Un bon exemple du phénomène est celui des CDO ou Collateralized debt obligations. L'idée de départ est simple: il s'agit de constituer un portefeuille de produits offrant des rendements et des risques différents, allant des obligations d'Etat, très peu risquées et peu rentables, aux titres hautement spéculatifs, mais qui rapportent plus.

Une fois agrégé, l'ensemble donne un objet volumineux, mathématiquement complexe, mais qui permet de réduire les risques de faillite sur les titres les plus spéculatifs, et de limiter le capital que la banque doit mettre de côté pour respecter ses obligations prudentielles. L'ennui est que les CDO de base ont rapidement engendré une famille de produits plus complexes, comme les CDO carrés. Au lieu d'être constitués de titres classiques comme les obligations, ils sont formés par d'autres CDO - ce sont des CDO de CDO.

Jusque récemment, les banques n'ont rien trouvé à redire à cette complexité croissante. «La hiérarchie a vendu des produits qu'elle ne comprenait pas», explique le professeur Poncet. «Les acheteurs se sont dit qu'ils ne comprenaient pas, mais ils ne voulaient pas rester en dehors de classes d'actifs très profitables», ajoute Hélyette Geman.

Passé un certain seuil, toutefois, les synthèses d'actifs très différents réalisées au sein des CDO deviennent «non faisables». En d'autres termes, leur attribuer un prix devient impossible, ce que les agences de notation n'ont pas compris à temps. L'autre péché de ces produits est qu'ils ont répandu partout le poison des «subprime», ces dérivés de crédits basés sur l'endettement des ménages et l'immobilier américains, qui entraient dans la composition de nombreux CDO.

Lorsque ces deux secteurs sont entrés en crise, les modèles qui servaient à évaluer la valeur des CDO sont devenus caducs. Et plus la crise s'est amplifiée, plus le problème s'est aggravé. «Normalement, mettre deux produits non corrélés dans un portefeuille réduit le risque, explique Patrice Poncet. Mais quand tout va mal, la corrélation passe de 0 à 1, et votre portefeuille devient complètement sous-optimal.»

En 2007, les marchés sont devenus fous, portant le coup de grâce aux modèles mathématiques. «Les spreads de crédit, c'est-à-dire les différentiels entre les taux des obligations d'Etat et celles émises par les entreprises - plus risquées puisque ces dernières peuvent faire faillite - sont devenus infiniment proches de zéro, raconte Hélyette Geman. C'était anormal. Or le dogme, c'était que le marché a raison, et qu'il suffit de calibrer les modèles aux prix du marché. Tout cela a conduit à un effondrement du système.»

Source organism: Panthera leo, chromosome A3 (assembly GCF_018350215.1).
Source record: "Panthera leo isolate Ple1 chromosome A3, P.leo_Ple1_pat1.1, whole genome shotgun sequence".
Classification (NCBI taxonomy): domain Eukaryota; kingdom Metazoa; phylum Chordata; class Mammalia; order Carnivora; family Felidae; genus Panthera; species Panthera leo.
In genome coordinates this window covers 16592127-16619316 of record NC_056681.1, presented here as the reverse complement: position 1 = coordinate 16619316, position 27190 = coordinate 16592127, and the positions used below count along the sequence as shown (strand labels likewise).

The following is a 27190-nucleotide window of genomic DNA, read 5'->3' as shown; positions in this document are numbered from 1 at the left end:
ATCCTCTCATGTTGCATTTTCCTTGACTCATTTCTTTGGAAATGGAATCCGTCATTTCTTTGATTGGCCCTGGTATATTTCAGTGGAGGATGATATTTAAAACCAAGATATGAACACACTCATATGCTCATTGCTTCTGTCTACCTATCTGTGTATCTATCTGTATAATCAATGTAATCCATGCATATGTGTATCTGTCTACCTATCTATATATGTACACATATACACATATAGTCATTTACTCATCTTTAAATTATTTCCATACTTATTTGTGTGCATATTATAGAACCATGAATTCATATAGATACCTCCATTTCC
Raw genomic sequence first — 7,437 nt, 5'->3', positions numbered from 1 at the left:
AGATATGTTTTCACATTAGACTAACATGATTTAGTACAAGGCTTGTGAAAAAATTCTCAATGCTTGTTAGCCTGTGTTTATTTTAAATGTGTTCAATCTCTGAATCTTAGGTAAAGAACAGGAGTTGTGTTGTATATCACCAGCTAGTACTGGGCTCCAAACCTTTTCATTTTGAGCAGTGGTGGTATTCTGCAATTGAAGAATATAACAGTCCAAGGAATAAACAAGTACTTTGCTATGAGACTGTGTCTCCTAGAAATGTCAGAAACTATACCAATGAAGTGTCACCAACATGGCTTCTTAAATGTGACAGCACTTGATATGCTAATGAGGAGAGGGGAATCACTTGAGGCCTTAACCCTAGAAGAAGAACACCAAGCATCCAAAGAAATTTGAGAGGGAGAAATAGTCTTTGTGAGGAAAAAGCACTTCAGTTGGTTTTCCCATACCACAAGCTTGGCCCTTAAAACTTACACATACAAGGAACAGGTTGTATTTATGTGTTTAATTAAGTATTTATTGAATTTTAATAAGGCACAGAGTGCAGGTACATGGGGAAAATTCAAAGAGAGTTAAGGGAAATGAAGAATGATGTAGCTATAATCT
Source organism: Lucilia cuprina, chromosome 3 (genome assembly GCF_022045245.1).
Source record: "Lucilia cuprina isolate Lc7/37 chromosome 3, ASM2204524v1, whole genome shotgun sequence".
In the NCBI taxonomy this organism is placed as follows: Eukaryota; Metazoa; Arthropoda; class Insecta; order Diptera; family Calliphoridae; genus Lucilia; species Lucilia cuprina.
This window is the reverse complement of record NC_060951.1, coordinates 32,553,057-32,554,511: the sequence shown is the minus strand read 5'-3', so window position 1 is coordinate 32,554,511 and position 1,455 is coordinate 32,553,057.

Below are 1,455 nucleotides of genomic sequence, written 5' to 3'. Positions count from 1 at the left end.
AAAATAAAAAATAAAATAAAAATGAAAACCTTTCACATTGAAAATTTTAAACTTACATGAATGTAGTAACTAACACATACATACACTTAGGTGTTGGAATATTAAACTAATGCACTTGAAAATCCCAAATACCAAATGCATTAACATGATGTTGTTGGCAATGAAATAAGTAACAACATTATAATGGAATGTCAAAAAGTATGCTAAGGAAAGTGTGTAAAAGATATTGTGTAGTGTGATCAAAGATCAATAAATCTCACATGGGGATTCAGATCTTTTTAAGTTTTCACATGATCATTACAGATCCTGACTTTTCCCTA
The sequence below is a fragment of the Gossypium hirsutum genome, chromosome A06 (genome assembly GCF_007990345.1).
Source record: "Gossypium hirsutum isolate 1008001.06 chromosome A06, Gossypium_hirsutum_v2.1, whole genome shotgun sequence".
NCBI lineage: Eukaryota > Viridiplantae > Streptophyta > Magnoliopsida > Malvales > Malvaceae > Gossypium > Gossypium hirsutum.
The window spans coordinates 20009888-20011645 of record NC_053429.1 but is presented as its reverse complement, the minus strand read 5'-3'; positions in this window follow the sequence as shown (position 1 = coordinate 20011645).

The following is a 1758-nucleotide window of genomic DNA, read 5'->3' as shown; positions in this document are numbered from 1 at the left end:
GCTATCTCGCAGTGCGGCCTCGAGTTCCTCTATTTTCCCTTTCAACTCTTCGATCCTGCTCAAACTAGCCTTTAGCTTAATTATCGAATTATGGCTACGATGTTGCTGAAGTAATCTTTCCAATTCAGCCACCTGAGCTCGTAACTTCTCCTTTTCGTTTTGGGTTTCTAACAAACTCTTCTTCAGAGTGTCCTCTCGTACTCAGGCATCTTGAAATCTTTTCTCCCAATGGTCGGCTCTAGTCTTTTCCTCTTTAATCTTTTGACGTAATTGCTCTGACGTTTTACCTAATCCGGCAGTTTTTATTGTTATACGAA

Désormais, des jours sombres s'annoncent pour les analystes quantitatifs, les ingénieurs financiers et autres spécialistes issus des prestigieuses écoles françaises. Les clients, paniqués, se détournent des produits complexes. «Les gens sont en train de pleurer, ils nous demandent: «Combien vaut ce truc? Je ne crois plus ma banque», résume Eric Benhamou de la société Pricing Partners à Paris.

Lui, issu de Polytechnique, a vu son chiffre d'affaires exploser: «Les gens cherchent de la transparence, de l'indépendance, or les banques sont juges et parties. Elles sont mal placées pour évaluer les produits qu'elles vendent.» Ainsi, même si les gros bataillons de mathématiciens recrutés par les banques risquent d'être décimés, les compétences dans ce domaine restent très demandées.

Et selon Eric Benhamou, les modèles qui tiendront compte de la crise des «subprime» sont déjà en préparation. Ils pourraient arriver sur le marché d'ici à quelques mois. Les étudiants de Dauphine, sagement alignés devant leurs tableaux noirs, ont peut-être encore un avenir.

* Thami Kabbaj, «L'Art du trading», Paris, Ed. Eyrolles, 2007.

Les «matheux» bernés par des «traders fous»
Férues d'équation, les banques ont négligé le facteur humain.
Sylvain Besson

En treize mois, trois banques françaises ont subi des pertes colossales du fait de traders isolés. En septembre 2007, la banque d'investissement Calyon perd 250 millions d'euros par la faute d'un New-Yorkais de 26 ans. Quatre mois plus tard, Jérôme Kerviel, 31ans, inflige un trou de 5milliards à la Société Générale. En octobre dernier, enfin, le dérapage de Boris Picano-Nacci, 33ans, coûte 750millions d'euros à la Caisse d'épargne.

Ce trader est un pur produit des grandes écoles françaises. Il enseignait les «mathématiques appliquées à la valorisation de produits dérivés» à Dauphine. «Un élève doué, plus intelligent que la moyenne, mais pas très fiable», se souvient un de ses anciens professeurs.

Jérôme Kerviel n'avait pas un curriculum aussi brillant. Mais ceux qu'il a bernés durant quatorze mois par des faux grossiers et des explications abracadabrantesques l'étaient. «Les gens chargés de le contrôler étaient des matheux qui travaillaient dans la banque depuis longtemps», précise Caroline Wassermann, une de ses avocates.